Confusion Field — Disconnection Complete
Behind Confusion Field one finds multi-instrumentalist Tomi Kankainen (lead and backing vocals, bass, keyboards, guitars). Having previously earned his stripes in bands like Waterfront Weirdos, Morningstar, Murder In Art, and Heathen Hoof, playing musical styles that range from progressive rock to death metal, Kankainen in 2010 made the decision to start making music on his own. Sometime in 2017, when he felt his compositions started to develop a distinct progressive sound, this led to his newest venture, Confusion Field.
This was first brought to my attention in 2019 when Kankainen released the promising singles Sky Is Never The Same and Distort Reality. Two years later and Kankainen finished the recordings through the aid of old bandmates Markus Jämsen (Swallow The Sun) on lead guitars and Petri Honkonen on drums. The resulting Disconnection Complete sees him deliver a brilliant debut album on all fronts.
Confusion Field's musical amalgamation claims to incorporate elements of prog, pop and metal, to which I would like to add electronic music, New Wave and the elegance of post-rock. A unique combination which on many occasions creates Riverside and Porcupine Tree atmospheres and yields mild Pink Floyd associations, while the divine use of synths, riffs, melodies and the graceful, tantalising guitar sound of Jämsen pushes brilliant Rush Grace Under Pressure memories to the fore.
Sky Is Never The Same opens with delicate New Wave structures, surrounded by great sonic depth in which multi-layered sounds reveal themselves underneath some vibrant Nektar-ish bass play. Its graciously flowing mood changes ignite visions of Riverside and Porcupine Tree, while the electronic surroundings heat it with a warm eighties appeal. Kankainen's melancholy-drowned vocals bring impact and scope to the bombastic rock and the intricate restrained passages in which the bridge (thriving on majestic guitar, shortly after returning to comforting memorable melodies), is sublime.
The swirling, atmospheric synths, New Wave/pop structures and Kankainen's warm vocal brings delightful impressions of Morgendust in Close Call, where detailed electronic richness and sophisticated synth embellishments ignite memories of The Fixx, as well as Richard Barbieri. This luxurious attention to detail yields a magnificent musical mixture that slowly intensifies before impressively gliding into Nothing Hold The Storm. Slightly up-tempo, this song continues in with synths mindful to Rush (not for the last time) while its initial acoustic nature and attractive dynamic run, boils-up to a splendid melodic solo from Jämsen. More graciously mellowed melodies glide into Depeche Mode surroundings as variegated vocal interactions lead to an excellent coda thriving on bristling electronics and synths.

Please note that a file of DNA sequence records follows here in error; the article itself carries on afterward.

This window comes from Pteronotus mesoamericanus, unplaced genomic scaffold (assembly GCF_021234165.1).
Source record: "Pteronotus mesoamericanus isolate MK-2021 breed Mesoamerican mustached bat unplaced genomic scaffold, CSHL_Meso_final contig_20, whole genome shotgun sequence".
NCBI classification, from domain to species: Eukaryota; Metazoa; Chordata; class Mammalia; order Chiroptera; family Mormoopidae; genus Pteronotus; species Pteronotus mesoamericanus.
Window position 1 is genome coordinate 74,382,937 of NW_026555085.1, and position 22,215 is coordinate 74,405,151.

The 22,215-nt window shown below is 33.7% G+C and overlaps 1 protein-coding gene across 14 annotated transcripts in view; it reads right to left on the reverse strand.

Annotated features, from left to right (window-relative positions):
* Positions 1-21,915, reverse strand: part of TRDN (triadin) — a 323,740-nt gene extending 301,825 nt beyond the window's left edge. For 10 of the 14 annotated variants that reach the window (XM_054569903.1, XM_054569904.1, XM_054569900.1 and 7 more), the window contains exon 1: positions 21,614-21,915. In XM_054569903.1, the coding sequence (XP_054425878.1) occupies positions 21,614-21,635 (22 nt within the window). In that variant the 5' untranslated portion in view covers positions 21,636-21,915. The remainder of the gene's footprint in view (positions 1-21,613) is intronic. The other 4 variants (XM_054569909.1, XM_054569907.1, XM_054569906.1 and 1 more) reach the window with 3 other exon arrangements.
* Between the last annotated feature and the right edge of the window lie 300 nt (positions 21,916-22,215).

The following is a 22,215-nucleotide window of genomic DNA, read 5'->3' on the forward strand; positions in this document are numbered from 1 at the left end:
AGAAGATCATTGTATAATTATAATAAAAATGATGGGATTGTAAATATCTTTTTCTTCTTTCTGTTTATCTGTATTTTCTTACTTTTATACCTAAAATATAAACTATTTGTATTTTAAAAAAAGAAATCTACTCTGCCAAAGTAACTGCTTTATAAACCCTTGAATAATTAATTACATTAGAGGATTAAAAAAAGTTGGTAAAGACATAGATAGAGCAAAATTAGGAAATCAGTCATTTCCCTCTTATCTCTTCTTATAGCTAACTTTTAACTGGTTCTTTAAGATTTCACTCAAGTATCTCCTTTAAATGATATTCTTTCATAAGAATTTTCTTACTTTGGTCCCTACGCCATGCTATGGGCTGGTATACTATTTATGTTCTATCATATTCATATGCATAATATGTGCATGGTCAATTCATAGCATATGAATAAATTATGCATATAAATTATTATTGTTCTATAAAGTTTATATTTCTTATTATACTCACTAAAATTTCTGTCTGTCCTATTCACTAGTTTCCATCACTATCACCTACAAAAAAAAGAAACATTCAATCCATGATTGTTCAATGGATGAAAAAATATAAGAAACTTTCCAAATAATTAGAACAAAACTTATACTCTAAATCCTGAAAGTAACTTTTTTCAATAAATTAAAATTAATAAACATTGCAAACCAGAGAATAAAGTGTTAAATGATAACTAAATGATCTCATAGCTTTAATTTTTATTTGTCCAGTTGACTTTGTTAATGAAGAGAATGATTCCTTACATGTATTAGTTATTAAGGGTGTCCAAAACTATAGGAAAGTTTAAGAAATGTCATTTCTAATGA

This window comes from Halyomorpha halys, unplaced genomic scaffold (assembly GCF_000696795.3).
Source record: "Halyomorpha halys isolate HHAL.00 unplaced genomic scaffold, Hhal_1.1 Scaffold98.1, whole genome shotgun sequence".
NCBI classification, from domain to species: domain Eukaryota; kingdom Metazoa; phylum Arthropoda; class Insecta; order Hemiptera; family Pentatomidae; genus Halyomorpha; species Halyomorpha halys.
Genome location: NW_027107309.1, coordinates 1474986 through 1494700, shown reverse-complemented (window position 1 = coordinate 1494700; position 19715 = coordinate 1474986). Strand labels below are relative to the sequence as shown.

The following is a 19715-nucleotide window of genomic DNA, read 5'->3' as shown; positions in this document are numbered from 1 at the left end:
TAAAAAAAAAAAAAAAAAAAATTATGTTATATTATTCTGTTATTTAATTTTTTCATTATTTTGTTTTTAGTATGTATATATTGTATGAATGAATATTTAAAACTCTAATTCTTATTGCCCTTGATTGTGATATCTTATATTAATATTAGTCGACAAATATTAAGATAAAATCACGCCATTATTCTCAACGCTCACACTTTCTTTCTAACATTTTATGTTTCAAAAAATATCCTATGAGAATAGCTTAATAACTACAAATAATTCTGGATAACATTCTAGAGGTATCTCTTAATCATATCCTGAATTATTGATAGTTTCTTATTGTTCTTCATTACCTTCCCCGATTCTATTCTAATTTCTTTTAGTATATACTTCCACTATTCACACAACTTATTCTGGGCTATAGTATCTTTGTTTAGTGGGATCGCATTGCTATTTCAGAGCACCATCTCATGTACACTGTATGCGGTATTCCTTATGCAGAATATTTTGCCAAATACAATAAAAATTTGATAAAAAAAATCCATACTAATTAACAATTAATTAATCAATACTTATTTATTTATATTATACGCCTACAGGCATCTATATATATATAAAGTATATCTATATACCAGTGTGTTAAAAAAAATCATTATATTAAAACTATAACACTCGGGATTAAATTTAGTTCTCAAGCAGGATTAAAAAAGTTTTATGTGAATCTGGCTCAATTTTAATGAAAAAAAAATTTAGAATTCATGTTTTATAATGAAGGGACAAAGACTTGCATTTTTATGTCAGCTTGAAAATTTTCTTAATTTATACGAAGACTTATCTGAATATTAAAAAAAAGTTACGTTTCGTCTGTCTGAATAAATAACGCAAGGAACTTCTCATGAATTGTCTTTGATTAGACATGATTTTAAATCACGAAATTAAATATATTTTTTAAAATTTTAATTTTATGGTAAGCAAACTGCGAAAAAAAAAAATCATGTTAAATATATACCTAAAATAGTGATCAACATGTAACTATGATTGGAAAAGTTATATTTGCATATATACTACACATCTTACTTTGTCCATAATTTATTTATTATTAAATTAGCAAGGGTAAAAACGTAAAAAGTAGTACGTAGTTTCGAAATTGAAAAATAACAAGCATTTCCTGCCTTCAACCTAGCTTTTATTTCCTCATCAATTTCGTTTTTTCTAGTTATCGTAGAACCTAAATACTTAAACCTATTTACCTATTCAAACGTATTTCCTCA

The initial peaceful and desolate melancholies of Become Invisible brings emotional Sam Braun sadness, which blasts into luscious mystic rhythms that project a pristine Rush-sound. The composition glides with comfortable ease through an oasis of delicious movements with tantalising bass lines keeping the pace of the song securely at bay with Rush-elegance. The overwhelming opening of Distort Reality offers more gracious atmospheres and stately predicates to the richly-fuelled electronic flourishes.
With surprising Flame Dream flashes as deformed vocals interact to Kankainen's expressive deliveries, the song's majesty seems to grow by the minute, before it momentarily rests in breathtaking electronic views, stridently converging into the equally impressive Anxiety Reflected. Continuing to spread feelings of hopeless emptiness, the song's reflective atmosphere and perfect amalgamation of synths and immaculate guitars, breathes Rush from all its pores. In itself a glowing delight that's beautifully elevated through Kankainen's vocals that superbly express feelings of despair, acquiescence and restless anger.
Up to this point there has been a great flow to the album, gradually building in intensity as alternating melancholic dark atmospheres with elements of monumental song structures converse with into fragile passages. There is another energetic highlight in See Through Walls. Accommodated with prominent bass play and a beautiful bare bridge with moving guitar, it's an awakening feeling of isolation and desolate hope that gets the upper hand, achieving effective completeness in the final two culminating moving compositions.
Zen Garden Moment offers rippling bass lines, embraced by an alluring ambient and psychedelic bliss. Food for thought to Porcupine Tree adepts, where David Bowie's spirit casts oppressiveness. This is all washed away by the exquisite, dense intensities accomplished in Connecting The Dots, which brings a delicious, emotive end to this fantastic album.